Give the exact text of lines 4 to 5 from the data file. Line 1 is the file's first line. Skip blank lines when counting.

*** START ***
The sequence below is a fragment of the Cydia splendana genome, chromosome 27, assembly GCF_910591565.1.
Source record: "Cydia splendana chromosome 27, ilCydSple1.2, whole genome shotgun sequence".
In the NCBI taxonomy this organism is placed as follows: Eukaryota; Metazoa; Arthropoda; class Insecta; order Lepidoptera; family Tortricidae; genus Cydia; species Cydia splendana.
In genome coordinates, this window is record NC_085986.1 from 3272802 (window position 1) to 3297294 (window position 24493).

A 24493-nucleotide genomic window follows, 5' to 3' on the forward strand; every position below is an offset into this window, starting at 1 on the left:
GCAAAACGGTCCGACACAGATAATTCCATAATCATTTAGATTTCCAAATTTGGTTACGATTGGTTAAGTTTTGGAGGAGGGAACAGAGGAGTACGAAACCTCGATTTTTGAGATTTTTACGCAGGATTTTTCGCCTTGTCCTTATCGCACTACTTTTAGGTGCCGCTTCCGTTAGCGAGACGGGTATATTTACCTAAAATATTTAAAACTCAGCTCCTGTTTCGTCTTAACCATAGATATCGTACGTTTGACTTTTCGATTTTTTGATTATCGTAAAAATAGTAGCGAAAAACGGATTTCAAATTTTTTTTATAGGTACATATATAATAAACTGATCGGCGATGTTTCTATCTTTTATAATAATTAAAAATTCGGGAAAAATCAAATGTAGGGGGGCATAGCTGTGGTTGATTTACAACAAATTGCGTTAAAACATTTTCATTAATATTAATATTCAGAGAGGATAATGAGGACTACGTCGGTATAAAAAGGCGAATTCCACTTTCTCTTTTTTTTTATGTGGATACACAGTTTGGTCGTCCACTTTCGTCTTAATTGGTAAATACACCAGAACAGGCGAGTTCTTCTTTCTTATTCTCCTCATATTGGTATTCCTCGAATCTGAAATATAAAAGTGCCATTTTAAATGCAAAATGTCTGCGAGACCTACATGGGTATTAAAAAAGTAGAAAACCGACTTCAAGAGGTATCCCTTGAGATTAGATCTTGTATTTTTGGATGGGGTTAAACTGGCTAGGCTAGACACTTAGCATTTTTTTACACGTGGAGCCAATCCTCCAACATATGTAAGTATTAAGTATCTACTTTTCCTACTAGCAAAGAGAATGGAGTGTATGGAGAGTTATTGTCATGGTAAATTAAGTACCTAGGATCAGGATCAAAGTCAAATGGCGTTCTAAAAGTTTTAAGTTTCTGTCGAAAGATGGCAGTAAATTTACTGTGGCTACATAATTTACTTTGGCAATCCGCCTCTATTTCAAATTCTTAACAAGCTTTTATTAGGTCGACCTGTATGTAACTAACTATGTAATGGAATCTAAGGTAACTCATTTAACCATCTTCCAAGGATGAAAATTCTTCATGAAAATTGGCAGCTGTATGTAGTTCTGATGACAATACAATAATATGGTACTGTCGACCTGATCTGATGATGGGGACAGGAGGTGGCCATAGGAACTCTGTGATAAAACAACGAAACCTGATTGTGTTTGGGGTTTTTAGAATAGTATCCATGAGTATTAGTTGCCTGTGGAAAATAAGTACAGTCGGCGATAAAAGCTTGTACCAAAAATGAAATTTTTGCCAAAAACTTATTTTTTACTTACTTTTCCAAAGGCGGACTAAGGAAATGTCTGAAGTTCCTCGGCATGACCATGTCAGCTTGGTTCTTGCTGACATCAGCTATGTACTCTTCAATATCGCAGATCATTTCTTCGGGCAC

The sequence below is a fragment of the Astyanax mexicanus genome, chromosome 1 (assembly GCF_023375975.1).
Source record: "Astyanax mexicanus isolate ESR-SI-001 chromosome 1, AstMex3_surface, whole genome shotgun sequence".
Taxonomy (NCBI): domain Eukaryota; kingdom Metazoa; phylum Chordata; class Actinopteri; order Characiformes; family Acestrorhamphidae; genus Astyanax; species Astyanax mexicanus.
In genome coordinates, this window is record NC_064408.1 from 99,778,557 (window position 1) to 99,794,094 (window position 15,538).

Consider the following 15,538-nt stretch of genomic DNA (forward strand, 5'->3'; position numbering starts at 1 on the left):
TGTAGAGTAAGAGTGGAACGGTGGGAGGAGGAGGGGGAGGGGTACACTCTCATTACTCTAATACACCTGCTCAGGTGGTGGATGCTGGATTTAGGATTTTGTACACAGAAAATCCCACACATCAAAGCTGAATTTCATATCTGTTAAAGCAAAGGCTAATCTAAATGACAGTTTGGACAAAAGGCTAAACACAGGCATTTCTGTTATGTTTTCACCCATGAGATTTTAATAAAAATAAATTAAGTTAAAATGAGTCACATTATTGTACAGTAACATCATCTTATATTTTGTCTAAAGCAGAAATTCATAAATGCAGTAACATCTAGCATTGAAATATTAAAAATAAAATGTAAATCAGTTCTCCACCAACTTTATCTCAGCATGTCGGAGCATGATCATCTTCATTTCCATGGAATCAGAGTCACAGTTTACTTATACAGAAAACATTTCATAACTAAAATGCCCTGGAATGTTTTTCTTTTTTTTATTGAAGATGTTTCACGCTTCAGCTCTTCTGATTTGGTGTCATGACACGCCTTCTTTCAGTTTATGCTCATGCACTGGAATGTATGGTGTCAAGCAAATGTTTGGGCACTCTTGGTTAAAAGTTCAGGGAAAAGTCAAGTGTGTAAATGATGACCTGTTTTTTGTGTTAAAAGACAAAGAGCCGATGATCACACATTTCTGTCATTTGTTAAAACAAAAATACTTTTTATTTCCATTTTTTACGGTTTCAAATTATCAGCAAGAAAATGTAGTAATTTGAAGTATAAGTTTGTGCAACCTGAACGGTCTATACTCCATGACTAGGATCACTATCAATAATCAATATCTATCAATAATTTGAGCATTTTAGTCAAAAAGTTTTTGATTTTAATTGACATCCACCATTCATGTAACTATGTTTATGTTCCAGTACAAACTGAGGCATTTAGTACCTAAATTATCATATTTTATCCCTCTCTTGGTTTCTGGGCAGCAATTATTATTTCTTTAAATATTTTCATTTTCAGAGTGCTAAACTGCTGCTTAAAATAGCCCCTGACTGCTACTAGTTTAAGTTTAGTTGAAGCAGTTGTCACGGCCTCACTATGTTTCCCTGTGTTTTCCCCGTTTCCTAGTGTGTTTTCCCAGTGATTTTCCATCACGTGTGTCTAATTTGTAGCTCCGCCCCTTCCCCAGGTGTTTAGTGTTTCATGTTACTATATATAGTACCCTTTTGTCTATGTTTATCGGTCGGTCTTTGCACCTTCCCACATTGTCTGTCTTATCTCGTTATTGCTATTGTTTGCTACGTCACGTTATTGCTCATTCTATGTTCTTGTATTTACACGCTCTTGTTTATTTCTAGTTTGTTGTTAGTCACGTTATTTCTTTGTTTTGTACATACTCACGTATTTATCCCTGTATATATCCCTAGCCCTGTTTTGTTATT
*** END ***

In genome coordinates, this window is record NC_085986.1 from 3272802 (window position 1) to 3297294 (window position 24493).

A 24493-nucleotide genomic window follows, 5' to 3' on the forward strand; every position below is an offset into this window, starting at 1 on the left: